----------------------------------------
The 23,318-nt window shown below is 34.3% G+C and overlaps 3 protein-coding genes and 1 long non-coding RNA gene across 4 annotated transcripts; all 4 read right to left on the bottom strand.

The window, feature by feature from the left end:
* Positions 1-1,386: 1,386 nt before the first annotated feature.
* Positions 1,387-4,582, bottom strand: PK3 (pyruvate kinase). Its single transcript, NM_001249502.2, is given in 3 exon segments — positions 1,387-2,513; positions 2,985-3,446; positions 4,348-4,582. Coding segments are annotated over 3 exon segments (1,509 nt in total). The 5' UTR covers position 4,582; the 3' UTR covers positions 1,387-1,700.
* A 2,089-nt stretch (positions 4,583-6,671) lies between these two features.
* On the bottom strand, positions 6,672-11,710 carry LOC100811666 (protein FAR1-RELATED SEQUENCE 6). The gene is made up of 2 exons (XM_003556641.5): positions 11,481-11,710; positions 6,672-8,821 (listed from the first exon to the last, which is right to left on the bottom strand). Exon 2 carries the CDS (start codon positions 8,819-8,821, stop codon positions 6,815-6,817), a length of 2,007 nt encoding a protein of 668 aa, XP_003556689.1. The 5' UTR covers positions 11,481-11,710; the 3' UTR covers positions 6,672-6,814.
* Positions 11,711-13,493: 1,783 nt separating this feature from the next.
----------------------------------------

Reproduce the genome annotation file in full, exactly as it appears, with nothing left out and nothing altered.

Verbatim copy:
The 23,318-nt window shown below is 34.3% G+C and overlaps 3 protein-coding genes and 1 long non-coding RNA gene across 4 annotated transcripts; all 4 read right to left on the bottom strand.

The window, feature by feature from the left end:
* Positions 1-1,386: 1,386 nt before the first annotated feature.
* Positions 1,387-4,582, bottom strand: PK3 (pyruvate kinase). Its single transcript, NM_001249502.2, is given in 3 exon segments — positions 1,387-2,513; positions 2,985-3,446; positions 4,348-4,582. Coding segments are annotated over 3 exon segments (1,509 nt in total). The 5' UTR covers position 4,582; the 3' UTR covers positions 1,387-1,700.
* A 2,089-nt stretch (positions 4,583-6,671) lies between these two features.
* On the bottom strand, positions 6,672-11,710 carry LOC100811666 (protein FAR1-RELATED SEQUENCE 6). The gene is made up of 2 exons (XM_003556641.5): positions 11,481-11,710; positions 6,672-8,821 (listed from the first exon to the last, which is right to left on the bottom strand). Exon 2 carries the CDS (start codon positions 8,819-8,821, stop codon positions 6,815-6,817), a length of 2,007 nt encoding a protein of 668 aa, XP_003556689.1. The 5' UTR covers positions 11,481-11,710; the 3' UTR covers positions 6,672-6,814.
* Positions 11,711-13,493: 1,783 nt separating this feature from the next.